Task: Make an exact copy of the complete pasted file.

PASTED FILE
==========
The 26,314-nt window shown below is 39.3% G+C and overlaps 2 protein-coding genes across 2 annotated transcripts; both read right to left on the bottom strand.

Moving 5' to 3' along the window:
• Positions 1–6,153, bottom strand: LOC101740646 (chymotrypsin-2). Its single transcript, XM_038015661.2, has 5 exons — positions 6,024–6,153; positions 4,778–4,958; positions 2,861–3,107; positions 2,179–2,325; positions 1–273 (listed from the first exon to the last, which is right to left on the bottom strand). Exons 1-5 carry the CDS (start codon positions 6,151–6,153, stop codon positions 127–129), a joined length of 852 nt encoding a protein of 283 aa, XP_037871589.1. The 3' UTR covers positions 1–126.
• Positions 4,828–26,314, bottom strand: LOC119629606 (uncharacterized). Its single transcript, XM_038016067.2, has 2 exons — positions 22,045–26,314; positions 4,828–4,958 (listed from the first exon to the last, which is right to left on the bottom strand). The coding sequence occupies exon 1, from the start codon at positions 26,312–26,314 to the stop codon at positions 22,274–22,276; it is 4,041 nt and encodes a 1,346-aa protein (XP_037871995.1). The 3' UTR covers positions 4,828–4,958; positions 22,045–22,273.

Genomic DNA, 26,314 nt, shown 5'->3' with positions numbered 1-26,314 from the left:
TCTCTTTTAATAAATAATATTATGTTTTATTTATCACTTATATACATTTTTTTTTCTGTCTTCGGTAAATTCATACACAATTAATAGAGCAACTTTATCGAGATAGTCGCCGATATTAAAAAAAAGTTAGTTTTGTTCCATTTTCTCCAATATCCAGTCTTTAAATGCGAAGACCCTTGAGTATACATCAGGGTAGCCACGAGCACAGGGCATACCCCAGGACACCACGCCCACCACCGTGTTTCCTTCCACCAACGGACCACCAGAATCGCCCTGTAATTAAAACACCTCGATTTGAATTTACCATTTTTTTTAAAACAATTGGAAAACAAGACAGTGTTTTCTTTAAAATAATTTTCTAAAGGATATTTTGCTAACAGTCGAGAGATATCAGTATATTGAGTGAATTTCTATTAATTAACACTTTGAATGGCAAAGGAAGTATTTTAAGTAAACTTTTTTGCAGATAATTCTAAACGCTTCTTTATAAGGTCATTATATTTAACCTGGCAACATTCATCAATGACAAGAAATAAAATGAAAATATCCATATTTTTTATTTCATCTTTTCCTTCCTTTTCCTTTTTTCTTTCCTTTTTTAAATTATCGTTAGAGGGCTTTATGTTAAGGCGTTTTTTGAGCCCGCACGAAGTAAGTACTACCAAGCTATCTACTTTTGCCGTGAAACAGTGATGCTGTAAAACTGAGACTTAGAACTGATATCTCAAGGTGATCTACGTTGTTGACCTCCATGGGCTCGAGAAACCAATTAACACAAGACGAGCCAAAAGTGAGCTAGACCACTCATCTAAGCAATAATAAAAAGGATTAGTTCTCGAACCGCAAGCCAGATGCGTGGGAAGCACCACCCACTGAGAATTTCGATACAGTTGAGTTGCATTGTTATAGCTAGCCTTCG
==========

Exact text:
The 26,314-nt window shown below is 39.3% G+C and overlaps 2 protein-coding genes across 2 annotated transcripts; both read right to left on the bottom strand.

Moving 5' to 3' along the window:
• Positions 1–6,153, bottom strand: LOC101740646 (chymotrypsin-2). Its single transcript, XM_038015661.2, has 5 exons — positions 6,024–6,153; positions 4,778–4,958; positions 2,861–3,107; positions 2,179–2,325; positions 1–273 (listed from the first exon to the last, which is right to left on the bottom strand). Exons 1-5 carry the CDS (start codon positions 6,151–6,153, stop codon positions 127–129), a joined length of 852 nt encoding a protein of 283 aa, XP_037871589.1. The 3' UTR covers positions 1–126.
• Positions 4,828–26,314, bottom strand: LOC119629606 (uncharacterized). Its single transcript, XM_038016067.2, has 2 exons — positions 22,045–26,314; positions 4,828–4,958 (listed from the first exon to the last, which is right to left on the bottom strand). The coding sequence occupies exon 1, from the start codon at positions 26,312–26,314 to the stop codon at positions 22,274–22,276; it is 4,041 nt and encodes a 1,346-aa protein (XP_037871995.1). The 3' UTR covers positions 4,828–4,958; positions 22,045–22,273.

Genomic DNA, 26,314 nt, shown 5'->3' with positions numbered 1-26,314 from the left:
TCTCTTTTAATAAATAATATTATGTTTTATTTATCACTTATATACATTTTTTTTTCTGTCTTCGGTAAATTCATACACAATTAATAGAGCAACTTTATCGAGATAGTCGCCGATATTAAAAAAAAGTTAGTTTTGTTCCATTTTCTCCAATATCCAGTCTTTAAATGCGAAGACCCTTGAGTATACATCAGGGTAGCCACGAGCACAGGGCATACCCCAGGACACCACGCCCACCACCGTGTTTCCTTCCACCAACGGACCACCAGAATCGCCCTGTAATTAAAACACCTCGATTTGAATTTACCATTTTTTTTAAAACAATTGGAAAACAAGACAGTGTTTTCTTTAAAATAATTTTCTAAAGGATATTTTGCTAACAGTCGAGAGATATCAGTATATTGAGTGAATTTCTATTAATTAACACTTTGAATGGCAAAGGAAGTATTTTAAGTAAACTTTTTTGCAGATAATTCTAAACGCTTCTTTATAAGGTCATTATATTTAACCTGGCAACATTCATCAATGACAAGAAATAAAATGAAAATATCCATATTTTTTATTTCATCTTTTCCTTCCTTTTCCTTTTTTCTTTCCTTTTTTAAATTATCGTTAGAGGGCTTTATGTTAAGGCGTTTTTTGAGCCCGCACGAAGTAAGTACTACCAAGCTATCTACTTTTGCCGTGAAACAGTGATGCTGTAAAACTGAGACTTAGAACTGATATCTCAAGGTGATCTACGTTGTTGACCTCCATGGGCTCGAGAAACCAATTAACACAAGACGAGCCAAAAGTGAGCTAGACCACTCATCTAAGCAATAATAAAAAGGATTAGTTCTCGAACCGCAAGCCAGATGCGTGGGAAGCACCACCCACTGAGAATTTCGATACAGTTGAGTTGCATTGTTATAGCTAGCCTTCG